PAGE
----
The veneration of knowing in working life creates unreasonable expectations – to be world class, to work beyond the point of exhaustion, to leave normal values at the door when you start work each morning. Clients who come into coaching have learned to know the way their organisations know. If coaches collude with them, they introject the unreasonable pressure that their clients already bear.
The roots of unknowing
Unknowing is a tricky term. It can describe naivety or stupidity. But another usage has roots in the wisdom traditions and carries through to significant modern thinkers.
Buddhism recognises that that not knowing is a condition of life. The Buddhist practice of right view entails, in part, a letting go of attachments to opinions in order to appreciate that reality is not equivalent to our thought processes. A Medieval Christian mystic text, The Cloud of Unknowing, also advocated relinquishing routine knowing, the better to bring one’s whole being into apprehension.
Not knowing is the impetus that drives the scientific method. Each discovery extends the boundaries of knowledge – but then stands contingent until disproven by the next advance. Post-war social scientists were animated by anxieties of misguided knowing. John Rawls introduced the thought experiment of the veil of ignorance, behind which – shorn of our identities and (again) attachments – we might be more likely to reach reliable conclusions about what constitutes justice. Friedrich Hayek worried that the essential unknowability of life made it dangerous to try to build societies that attempted to rectify injustice – it would entail investing too much power in those who presumed to know, creating seedbeds of totalitarianism.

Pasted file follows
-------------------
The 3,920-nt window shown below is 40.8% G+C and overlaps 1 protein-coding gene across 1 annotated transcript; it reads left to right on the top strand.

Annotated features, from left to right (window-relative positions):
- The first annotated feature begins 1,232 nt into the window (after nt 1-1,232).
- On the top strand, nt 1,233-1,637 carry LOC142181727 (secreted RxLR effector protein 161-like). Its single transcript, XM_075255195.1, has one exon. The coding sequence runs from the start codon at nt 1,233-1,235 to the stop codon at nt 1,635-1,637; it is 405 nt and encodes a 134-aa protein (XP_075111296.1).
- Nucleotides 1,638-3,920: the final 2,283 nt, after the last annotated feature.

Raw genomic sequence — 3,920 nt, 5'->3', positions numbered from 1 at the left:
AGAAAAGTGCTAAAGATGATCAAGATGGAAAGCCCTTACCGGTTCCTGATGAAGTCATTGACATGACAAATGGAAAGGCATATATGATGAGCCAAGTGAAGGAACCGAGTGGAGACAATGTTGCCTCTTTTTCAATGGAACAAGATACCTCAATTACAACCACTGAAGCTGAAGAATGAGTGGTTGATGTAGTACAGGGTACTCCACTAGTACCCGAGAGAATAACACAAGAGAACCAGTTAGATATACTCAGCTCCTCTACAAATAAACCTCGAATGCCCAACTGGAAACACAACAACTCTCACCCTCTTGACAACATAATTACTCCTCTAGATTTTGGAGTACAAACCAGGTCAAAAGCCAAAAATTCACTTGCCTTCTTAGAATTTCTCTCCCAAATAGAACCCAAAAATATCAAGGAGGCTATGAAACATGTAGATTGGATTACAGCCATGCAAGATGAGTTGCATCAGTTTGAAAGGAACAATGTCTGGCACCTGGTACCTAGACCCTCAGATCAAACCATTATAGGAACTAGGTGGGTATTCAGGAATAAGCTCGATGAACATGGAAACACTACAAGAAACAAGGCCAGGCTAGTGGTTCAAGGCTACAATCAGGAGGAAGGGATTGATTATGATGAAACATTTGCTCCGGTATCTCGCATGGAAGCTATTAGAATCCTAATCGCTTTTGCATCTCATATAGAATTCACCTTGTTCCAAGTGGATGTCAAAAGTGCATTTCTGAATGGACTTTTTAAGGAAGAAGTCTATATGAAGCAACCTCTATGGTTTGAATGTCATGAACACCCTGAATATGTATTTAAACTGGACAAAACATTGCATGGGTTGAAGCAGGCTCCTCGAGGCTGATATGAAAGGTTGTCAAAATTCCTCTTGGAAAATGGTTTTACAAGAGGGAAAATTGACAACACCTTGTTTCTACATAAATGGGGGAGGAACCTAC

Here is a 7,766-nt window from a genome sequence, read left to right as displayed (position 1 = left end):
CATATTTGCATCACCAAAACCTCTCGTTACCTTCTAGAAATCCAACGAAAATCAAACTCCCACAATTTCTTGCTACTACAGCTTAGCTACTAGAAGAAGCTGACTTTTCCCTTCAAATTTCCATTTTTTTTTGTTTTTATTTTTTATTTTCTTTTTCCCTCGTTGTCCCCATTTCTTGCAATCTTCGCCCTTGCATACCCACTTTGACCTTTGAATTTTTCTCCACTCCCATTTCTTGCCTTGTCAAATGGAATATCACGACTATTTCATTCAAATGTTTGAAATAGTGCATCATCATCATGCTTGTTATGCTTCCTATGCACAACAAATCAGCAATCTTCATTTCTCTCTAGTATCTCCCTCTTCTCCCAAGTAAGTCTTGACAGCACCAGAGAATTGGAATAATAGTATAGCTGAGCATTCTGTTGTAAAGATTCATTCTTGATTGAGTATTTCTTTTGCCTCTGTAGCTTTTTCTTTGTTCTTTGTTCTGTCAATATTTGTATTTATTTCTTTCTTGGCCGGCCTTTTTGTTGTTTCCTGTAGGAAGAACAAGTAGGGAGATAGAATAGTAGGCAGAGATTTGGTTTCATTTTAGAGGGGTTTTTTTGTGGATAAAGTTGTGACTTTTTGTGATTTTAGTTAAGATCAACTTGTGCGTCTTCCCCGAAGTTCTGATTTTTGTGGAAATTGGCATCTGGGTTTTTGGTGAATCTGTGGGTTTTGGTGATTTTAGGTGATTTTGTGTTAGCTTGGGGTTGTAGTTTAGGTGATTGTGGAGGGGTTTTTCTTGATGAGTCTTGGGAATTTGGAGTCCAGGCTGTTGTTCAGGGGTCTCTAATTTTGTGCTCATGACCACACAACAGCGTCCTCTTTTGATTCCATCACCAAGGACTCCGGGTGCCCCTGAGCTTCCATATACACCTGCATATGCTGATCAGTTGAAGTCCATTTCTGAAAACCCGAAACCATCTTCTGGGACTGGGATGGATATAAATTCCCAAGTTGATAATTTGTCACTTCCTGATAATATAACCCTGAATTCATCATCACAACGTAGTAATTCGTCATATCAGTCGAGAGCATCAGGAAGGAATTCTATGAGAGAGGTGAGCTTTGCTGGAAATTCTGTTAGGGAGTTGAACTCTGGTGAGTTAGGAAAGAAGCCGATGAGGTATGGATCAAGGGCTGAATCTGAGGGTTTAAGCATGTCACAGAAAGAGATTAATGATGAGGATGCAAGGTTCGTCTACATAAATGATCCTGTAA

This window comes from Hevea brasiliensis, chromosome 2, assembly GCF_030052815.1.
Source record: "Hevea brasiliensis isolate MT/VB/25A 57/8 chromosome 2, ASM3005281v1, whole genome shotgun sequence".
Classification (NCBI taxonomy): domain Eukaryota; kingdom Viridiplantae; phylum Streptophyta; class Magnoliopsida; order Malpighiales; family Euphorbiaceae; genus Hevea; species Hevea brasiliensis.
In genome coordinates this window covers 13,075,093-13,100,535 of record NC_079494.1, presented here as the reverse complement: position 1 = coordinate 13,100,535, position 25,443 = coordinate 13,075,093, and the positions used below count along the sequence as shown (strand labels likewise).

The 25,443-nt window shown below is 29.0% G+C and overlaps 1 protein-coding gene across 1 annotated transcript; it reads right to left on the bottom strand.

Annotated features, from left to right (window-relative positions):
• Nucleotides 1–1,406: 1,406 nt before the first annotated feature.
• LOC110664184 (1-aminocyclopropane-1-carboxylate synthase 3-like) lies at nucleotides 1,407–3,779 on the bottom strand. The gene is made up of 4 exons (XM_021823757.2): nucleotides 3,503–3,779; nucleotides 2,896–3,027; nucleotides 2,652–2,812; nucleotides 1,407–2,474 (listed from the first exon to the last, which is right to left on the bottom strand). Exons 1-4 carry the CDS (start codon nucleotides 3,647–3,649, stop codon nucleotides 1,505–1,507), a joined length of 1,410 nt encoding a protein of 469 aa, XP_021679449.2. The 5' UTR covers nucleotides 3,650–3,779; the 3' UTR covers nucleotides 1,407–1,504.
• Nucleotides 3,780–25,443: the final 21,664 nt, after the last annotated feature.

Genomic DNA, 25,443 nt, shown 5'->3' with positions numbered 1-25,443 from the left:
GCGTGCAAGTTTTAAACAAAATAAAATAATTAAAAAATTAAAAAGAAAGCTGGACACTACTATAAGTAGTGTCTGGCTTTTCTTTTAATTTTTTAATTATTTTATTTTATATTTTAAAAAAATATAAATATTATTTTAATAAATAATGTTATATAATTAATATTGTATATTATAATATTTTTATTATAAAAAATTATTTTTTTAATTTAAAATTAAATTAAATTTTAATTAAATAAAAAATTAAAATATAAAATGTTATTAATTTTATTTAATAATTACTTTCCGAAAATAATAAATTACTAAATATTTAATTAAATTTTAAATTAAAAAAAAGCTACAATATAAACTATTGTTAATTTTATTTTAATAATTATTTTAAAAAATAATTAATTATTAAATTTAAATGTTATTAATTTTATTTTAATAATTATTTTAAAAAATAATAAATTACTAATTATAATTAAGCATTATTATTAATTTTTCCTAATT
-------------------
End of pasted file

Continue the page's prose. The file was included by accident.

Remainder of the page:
The former US Defence Secretary, Donald Rumsfeld, became a kind of poet of unknowing with his reflections on the known knowns, known unknowns and unknown unknowns that confront decision makers. Curiously, he neglected the unknown known, a kind of non-cognitive knowing. The psychotherapist Christopher Bollas described what he called “the unthought known” as “an experience of being rather than mind, rooted in the total involvement of the self rather than objectified via representational or abstract thought.”
To advocate unknowing is not to denigrate knowing. Knowing is a necessity even when it’s not wholly accurate. Our heuristics – the shortcut mental models by which we recognise the world – need only to be good enough to enable us to function in our environment. But our conceit that we are the knowing species disguises our discomfort that there is much that we don’t know.
But surely we are disabused of this attachment to knowing by now? The developments we have experienced in recent years – Brexit, Covid, the storming of the US Capitol building, the rapid warming of the planet – have catapulted us into a world of unknowing in which old certainties no longer apply. The complexity of our challenges means that old-think won’t suffice. We need to let go of the deceptively easy thinking of solutionism, the reaching for beguiling abstract nouns which conceal the lack of substance behind our knowing. Instead, we need to learn the difficult business of being with our uncertainty in the world.
How to go about this is the subject of Part 2.
If these ideas interest you, I am developing them at The Unknowing Project. Please join me there.
Image courtesy Evan Dennis.